Summary and Info
With the advent of computers, search theory emerged in the sixties as an area of research in its own right. Sorting questions arising in computer science were the first to be thoroughly studied. But soon it was found that the intrinsic complexity of many other data structures could be fruitfully analyzed from a search theoretic point of view. Worst case and average case analyses of algorithms have since become indispensable tools in many fields bordering on combinatorics and computer science. Combinatorial Search gives an overview of the subject, ranging from such time-honored problems as the defective coin puzzle to some very recent advances in parallel computing. It stresses the strong connections with information theory, combinatorics, tree structures, order and graphs. Each chapter contains a large number of exercises of various degrees of difficulty with an addendum of solutions to recommended exercises. There are also bibliographical notes to all topics discussed and all chapters are concluded with an extensive list of open problems.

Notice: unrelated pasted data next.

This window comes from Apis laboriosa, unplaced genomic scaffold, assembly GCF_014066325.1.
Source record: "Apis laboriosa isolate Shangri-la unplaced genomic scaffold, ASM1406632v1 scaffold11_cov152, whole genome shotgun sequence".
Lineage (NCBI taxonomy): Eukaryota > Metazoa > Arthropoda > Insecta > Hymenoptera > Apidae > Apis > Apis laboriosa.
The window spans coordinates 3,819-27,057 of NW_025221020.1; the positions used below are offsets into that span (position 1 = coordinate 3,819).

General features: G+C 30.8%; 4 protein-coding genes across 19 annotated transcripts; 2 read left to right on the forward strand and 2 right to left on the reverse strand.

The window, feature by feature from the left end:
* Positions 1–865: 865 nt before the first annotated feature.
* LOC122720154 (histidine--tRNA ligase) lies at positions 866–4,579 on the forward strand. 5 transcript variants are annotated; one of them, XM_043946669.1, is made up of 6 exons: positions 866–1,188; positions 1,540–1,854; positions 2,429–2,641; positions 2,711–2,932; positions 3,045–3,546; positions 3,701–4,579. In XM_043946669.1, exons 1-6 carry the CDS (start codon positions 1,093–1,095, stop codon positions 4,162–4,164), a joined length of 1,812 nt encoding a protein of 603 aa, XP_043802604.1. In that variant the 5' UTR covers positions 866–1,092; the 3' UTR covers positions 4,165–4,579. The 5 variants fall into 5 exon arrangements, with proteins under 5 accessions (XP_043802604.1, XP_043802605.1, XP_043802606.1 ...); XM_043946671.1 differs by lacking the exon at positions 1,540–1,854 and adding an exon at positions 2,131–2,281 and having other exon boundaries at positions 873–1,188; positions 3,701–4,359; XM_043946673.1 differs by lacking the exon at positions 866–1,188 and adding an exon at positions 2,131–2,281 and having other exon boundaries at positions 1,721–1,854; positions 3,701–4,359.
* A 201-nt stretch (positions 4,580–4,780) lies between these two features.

More About the Author
Martin Aigner (born February 28, 1942 in Linz) is an Austrian mathematician, professor at Freie Universität Berlin since 1974, with interests in combinatorial mathematics and graph theory.
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